Thanks for the picture, as soon as it beeps twice you then pick-up with the right corner (of the fill port) pointed up? Do you hold this way until the priming is completed? I hope this works. He has only been T1 for 1 year and 26 days. 4 MDI for 8 months and then Omni-Pod. He WILL NOT go to another pump, he says he will NOT have tubes hanging from him. He loves this pump, so do we, it has been a life changer, literally, but the last change, which was Monday he went from 89 pre-change, to 390 two hours later. (uggggghhhh)




From the Diabetes Hands Foundation blog...

DHF Joins Diabetes Advocacy Alliance

Diabetes Hands Foundation is incredibly honored to join the Diabetes Advocacy Alliance, an organization with the drive and potential to affect a powerful, positive impact on diabetes and healthcare policy. Diabetes Advocacy Alliance is a 20-member coalition of leading professional Read on! →

Helmsley Charitable Trust Renews Support for DHF

HELMSLEY CHARITABLE TRUST GRANTS SUPPORT TO DIABETES HANDS FOUNDATION FOR FOURTH YEAR  Funding in 2015 to support major transitions in programs and leadership at Diabetes Hands Foundation BERKELEY, CA: February 18, 2015 – The Leona M. and Harry B. Helmsley Read on! →

Diabetes Hands Foundation Team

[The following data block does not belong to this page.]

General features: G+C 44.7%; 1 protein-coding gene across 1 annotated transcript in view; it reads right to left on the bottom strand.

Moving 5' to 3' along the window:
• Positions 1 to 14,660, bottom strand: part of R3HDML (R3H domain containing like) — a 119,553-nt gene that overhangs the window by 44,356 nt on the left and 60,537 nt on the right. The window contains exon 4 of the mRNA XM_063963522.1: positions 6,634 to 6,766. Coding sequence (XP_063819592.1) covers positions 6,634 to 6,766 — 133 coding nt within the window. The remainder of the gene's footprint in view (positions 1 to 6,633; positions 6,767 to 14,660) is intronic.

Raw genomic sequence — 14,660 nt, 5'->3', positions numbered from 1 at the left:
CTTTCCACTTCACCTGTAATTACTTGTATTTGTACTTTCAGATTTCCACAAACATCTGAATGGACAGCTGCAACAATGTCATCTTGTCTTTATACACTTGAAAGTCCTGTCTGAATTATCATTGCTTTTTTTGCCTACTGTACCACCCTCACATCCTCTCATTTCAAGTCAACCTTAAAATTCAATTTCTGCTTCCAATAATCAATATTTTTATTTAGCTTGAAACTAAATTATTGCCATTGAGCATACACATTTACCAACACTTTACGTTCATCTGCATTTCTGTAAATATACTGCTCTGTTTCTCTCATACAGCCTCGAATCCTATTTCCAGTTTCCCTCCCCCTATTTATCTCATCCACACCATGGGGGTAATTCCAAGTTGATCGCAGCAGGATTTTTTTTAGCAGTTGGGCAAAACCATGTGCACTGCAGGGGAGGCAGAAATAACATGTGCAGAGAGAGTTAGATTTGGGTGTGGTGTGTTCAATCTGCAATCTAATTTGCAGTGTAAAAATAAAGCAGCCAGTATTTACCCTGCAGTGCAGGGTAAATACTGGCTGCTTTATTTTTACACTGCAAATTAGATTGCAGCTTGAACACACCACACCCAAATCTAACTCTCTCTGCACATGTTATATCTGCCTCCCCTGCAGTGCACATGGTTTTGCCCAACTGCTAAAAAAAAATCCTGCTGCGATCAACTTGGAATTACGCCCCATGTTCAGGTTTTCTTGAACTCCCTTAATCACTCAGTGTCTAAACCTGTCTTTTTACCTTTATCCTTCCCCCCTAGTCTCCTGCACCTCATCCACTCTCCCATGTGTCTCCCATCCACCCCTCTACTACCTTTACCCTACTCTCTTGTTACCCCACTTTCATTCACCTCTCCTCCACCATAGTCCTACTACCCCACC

Melissa Lee
(Interim Executive Director, Editor, has type 1)

Manny Hernandez
(Co-Founder, has LADA)

Emily Coles (Head of Communities, has type 1)

Mila Ferrer
(EsTuDiabetes Community Manager, mother of a child with type 1)

Mike Lawson
(Head of Experience, has type 1)

Corinna Cornejo
(Director of Operations and Development, has type 2)

Desiree Johnson  (Administrative and Programs Assistant, has type 1)


Lead Administrator

Brian (bsc) (has type 2)


Lorraine (mother of type 1)
Marie B (has type 1)

DanP (has Type 1)

Gary (has type 2)

David (has type 2)


LIKE us on Facebook

Spread the word


This website is certified by Health On the Net Foundation. Click to verify. This site complies with the HONcode standard for trustworthy health information: verify here.

© 2015   A community of people touched by diabetes, run by the Diabetes Hands Foundation.

Badges  |  Contact Us  |  Terms of Service